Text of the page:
Charlene stinks
Hopefully it’s not Charlene that stinks

Thanks again, Apple Daily. See you all sometime later.

8 Responses to “The Best Laid Plans…”

  1. Munin Says:

    “I’ll also be seeing the new Lawrence Lau film BALLISTIC, a Taiwan-set political police thriller starring Simon Yam, Taiwanese actor Joseph Chang, and Alice Tzeng from FORGIVE AND FORGET and SECRET.”

    !? That came out of nowhere from me. What’s up with Lau being so prolific these days? I previously considered him the Terrence Malick of Hong Kong cinema. Or something like that. Anyway, it’s good to hear he keeps getting work.

  2. Webmaster Kozo Says:

    I’m not sure why Lau is so prolific. I suppose I could ask him since I know someone who knows someone who knows him. To be honest the someone I know probably already asked him, so I won’t have to ask him to ask the someone who knows him to ask him. Does that make sense?

    And I’m more partial to Patrick Tam as Hong Kong’s Terence Malick. If I can think of proper Lau counterpart, I’ll post it later.

  3. David Harris Says:

    I was really enjoying the regular LWK updates too…..you’ve gotta do what you’ve gotta do and all that!

    I’m still finding it hard to believe that “The Moss” was the only HK film in the cinemas when I was there this year (a DVD of which is winging it’s way to me at the moment - along with “Sparrow” & “Shamo” - from your employers)

    Get back to us here before Christmas if you can :)

  4. glenn Says:

    Sorry to hear that this once great industry is in such trouble. I guess I don’t despair because there are still hundreds of Shaw Brothers and Cathay films on DVD for me to catch up on.

    Yvonne at Webs of Significance (http://webs-of-significance.blogspot.com/) interviewed Lau recently.

    Hope it’s okay to mention another website on here!

    In a weird way, the downturn in Hong Kong, has probably worked to Johnnie To’s advantage and maybe Francis Ng’s as well — though talented, they stand out even more with the dearth of new films.

  5. achillesgirl Says:

    Life Without Kozo?!? Damn you, regular paycheck! I hope you can come back soon. Will it help to keep clicking on the ads?

  6. Webmaster Kozo Says:

    Not sure clicking on the ads will do anything. My biggest problem is a job that saps most of my energy. I manage the site and blog with whatever’s left over, and it doesn’t appear to be a lot. I’ll still review whatever movies I can this month, though. Good thing Kevin and Sanney still run their blogs.

    Speaking of running this blog, it’s now erroneous. Painted Skin was pushed back to October 2nd, and the 18th (that’s today) is bringing the Category III movie The Forbidden Legend: Sex and Chopsticks. I was originally going to post something last Friday to correct this error but I ran out of time.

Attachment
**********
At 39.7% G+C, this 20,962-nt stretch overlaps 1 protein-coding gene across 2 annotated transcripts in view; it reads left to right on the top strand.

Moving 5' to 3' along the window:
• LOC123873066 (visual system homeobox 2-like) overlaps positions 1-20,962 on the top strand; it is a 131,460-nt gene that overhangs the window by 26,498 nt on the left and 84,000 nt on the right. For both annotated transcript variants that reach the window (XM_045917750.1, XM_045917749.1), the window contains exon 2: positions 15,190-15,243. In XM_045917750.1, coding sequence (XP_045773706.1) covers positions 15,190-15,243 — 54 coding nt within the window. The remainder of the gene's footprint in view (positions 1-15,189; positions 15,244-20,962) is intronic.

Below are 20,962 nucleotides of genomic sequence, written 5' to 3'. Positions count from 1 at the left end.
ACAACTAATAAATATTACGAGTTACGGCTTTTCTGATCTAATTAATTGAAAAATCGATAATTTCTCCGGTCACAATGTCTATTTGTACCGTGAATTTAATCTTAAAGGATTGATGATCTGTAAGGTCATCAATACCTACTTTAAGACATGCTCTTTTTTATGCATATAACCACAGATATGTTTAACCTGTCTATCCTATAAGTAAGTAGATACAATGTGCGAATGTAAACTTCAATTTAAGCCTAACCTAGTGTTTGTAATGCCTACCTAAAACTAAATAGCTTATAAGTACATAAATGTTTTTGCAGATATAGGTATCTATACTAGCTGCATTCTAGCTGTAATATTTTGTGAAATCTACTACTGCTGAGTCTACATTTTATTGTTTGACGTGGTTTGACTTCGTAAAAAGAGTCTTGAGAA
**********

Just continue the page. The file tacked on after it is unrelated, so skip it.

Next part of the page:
7. Dana Says:

    I was wondering, since I think HK is getting more and more lumped with China films, that what you see the future of this site as.

    Technically Painted Skin is mainly HK, with a HK director, but the cast is almost all Chinese, and it’s those performances that lift it out of being substandard.

    It seems as if the trend will only increase, and nothing will save HK cinema unless China gets rid of the many flaws in its entertainment industry, because HK is unquestionably tied to China right now.

  8. Webmaster Kozo Says:

    Hi Dana,

    I think Hong Kong Cinema - at least, the Hong Kong Cinema that many of us are used to thinking of it as - is now dead. Pretty much nothing can survive locally. Ancillary markets are necessary for anything to be profitable, and locally, the only viable ancillary market is television. Downloading has eaten into both video and box office sales. Right now, there’s so little margin for error, that filmmakers can’t really take risks.

    China has long been considered the great hope for Hong Kong Cinema, but the numerous pitfalls make it tough going. I think think that Hong Kong Cinema will continue to exist without a clear identity for some time, until there’s some measure of consistent local success that helps define what truly makes a film “Hong Kong”. Until then, the films will always be catering to an outside market, e.g. North America, Europe, and yes, China. Hong Kong and China are connected, but I still think there is some small distinction between Hong Kong and Chinese film.

    The other possibility is that Hong Kong as a territory will lose its identity, but that’s something that won’t happen for many, many years. Until then, I think we can still say that there are Hong Kong movies.

    As for this site, I suppose it’ll continue to cover the films that get funded and released in Hong Kong. That is, until the people here grow tired or move on to other things in life. After that, I hope there are other sites that will be able to keep people informed.